Brienza, Casey E. Manga in America: Transnational book publishing and the domestication of japanese comics. New York: Bloomsbury, 2016.
Added by: joachim (5/30/15, 12:40 PM)
|Resource type: Book
Language: en: English
ID no. (ISBN etc.): 1472595866
BibTeX citation key: Brienza2016
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Keywords: Interculturalism, Japan, Manga, Reception, USA
Publisher: Bloomsbury (New York)
Japanese comic books have attracted a devoted global following. These books, called manga, are even said to have “invaded” and “conquered” the United States, and they are held up as a quintessential example of the globalization of popular culture and multi-directional cultural flows which challenge American hegemony in the twenty-first century.
In Manga in America, Casey Brienza explodes this assumption in the first ever book-length study of the history, structure, and practices of the American manga publishing industry. Drawing on extensive field research and interviews with industry insiders about licensing deals, processes of translation, adaptation, and marketing, new digital publishing and distribution models, and more, Brienza shows that the transnational production of culture is an active, labor-intensive, and oft-contested process which she terms “domestication.” Ultimately, this book argues, domesticating manga rearticulates the very same imbalances of national power that might otherwise seem to have been transformed by it. This leads to the paradoxical-and controversial-conclusion that Japanese manga in the United States actually serves to make manga everywhere more American.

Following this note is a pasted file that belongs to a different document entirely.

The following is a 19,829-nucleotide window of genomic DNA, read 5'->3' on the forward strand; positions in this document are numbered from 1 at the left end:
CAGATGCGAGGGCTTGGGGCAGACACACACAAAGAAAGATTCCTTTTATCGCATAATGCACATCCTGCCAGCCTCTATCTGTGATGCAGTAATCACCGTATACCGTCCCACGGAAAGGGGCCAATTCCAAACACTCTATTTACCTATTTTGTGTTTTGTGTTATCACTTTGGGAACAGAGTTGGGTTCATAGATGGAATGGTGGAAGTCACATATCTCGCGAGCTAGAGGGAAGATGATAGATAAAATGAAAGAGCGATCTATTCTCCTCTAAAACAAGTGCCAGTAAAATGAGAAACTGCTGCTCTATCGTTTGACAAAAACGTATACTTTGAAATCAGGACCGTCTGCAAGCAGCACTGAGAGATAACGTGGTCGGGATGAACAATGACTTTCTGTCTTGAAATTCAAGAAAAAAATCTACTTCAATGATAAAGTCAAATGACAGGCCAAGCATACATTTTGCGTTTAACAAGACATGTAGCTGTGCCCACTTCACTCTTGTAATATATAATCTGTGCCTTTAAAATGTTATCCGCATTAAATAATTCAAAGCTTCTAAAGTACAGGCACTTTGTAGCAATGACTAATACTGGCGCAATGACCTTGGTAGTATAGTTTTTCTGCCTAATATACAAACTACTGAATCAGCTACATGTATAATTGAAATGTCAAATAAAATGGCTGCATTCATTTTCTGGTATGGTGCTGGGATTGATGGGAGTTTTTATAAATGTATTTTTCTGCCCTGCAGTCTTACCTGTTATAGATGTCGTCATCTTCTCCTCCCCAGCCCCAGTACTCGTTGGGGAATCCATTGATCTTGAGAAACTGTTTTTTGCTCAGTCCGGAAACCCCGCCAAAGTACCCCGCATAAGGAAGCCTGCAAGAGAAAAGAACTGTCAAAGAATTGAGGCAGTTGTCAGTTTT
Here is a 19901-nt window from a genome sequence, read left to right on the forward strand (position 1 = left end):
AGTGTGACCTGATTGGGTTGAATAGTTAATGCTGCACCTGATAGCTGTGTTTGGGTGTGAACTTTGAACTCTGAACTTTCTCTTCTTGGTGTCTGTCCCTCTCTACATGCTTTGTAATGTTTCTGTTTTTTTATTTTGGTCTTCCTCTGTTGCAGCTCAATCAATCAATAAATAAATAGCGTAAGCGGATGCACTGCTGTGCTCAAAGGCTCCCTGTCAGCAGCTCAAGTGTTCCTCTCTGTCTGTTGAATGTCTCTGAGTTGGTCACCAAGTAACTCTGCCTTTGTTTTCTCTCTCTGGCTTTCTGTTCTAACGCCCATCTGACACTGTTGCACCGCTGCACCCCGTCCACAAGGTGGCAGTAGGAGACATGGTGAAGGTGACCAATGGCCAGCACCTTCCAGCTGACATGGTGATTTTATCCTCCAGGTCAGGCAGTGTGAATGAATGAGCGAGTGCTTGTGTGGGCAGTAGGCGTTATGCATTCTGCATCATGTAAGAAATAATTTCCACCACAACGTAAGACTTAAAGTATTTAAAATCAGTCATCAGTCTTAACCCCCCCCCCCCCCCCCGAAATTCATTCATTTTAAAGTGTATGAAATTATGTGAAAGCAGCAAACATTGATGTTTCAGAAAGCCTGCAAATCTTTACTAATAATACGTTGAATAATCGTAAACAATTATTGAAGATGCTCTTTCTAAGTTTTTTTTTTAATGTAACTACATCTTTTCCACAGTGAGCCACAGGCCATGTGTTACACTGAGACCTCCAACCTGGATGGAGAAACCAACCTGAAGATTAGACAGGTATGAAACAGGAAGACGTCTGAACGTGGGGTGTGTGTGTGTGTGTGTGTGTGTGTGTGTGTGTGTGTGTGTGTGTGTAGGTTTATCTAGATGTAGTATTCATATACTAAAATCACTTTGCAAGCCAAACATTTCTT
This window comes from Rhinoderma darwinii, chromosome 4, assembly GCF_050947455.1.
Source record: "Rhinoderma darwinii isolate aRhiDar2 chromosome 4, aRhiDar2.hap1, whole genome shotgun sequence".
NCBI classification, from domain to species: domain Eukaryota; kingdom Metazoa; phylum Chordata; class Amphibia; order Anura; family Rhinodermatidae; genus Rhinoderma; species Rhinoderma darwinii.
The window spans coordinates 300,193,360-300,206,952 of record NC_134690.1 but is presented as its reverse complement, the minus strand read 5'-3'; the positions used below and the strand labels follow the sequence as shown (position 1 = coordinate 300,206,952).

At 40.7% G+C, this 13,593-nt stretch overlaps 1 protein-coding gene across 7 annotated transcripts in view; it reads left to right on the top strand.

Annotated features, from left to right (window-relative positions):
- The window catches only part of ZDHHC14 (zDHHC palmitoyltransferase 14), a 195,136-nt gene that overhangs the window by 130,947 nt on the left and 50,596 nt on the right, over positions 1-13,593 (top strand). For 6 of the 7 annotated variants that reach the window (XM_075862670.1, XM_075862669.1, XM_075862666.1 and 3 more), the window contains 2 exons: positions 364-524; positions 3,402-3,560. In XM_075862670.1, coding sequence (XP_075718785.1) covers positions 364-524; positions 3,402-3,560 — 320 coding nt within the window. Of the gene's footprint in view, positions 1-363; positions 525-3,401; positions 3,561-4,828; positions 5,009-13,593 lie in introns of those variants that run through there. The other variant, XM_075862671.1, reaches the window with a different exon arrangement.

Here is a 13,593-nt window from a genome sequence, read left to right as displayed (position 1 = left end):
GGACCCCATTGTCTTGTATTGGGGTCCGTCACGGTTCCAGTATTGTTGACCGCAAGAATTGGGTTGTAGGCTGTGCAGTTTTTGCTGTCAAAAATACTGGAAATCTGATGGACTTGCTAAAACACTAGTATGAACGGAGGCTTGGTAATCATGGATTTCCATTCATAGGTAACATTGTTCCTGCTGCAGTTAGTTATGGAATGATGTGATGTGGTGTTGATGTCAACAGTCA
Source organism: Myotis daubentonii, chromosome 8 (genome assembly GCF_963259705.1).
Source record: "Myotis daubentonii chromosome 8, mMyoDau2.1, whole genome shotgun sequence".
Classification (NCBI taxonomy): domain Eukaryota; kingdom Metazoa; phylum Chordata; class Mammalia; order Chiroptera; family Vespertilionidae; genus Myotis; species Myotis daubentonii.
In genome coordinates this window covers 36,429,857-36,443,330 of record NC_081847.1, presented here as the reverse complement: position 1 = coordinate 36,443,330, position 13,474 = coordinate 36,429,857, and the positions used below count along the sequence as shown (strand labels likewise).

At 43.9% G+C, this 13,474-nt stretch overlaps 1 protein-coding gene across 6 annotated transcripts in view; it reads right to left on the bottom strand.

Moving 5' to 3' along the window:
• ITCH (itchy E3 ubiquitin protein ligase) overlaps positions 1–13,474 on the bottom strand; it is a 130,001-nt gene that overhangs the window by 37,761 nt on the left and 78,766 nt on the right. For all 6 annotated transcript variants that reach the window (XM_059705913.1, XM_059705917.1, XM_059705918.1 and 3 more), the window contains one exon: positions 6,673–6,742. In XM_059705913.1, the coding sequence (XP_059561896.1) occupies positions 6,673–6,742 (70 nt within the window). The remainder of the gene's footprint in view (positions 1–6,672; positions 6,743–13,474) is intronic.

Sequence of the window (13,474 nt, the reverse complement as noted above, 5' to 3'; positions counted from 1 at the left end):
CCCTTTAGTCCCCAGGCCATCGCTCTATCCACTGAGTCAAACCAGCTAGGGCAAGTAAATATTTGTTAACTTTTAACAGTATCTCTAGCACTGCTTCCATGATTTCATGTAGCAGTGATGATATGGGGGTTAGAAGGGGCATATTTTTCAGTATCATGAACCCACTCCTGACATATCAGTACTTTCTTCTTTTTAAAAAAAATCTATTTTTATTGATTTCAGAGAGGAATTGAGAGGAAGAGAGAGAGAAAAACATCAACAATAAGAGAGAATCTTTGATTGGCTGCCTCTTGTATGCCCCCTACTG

Table Of Contents
1. Introduction: Manga and the Domestication of Culture
Appendix: House Calls – Notes on Research Methodology
Added by: joachim Last edited by: joachim
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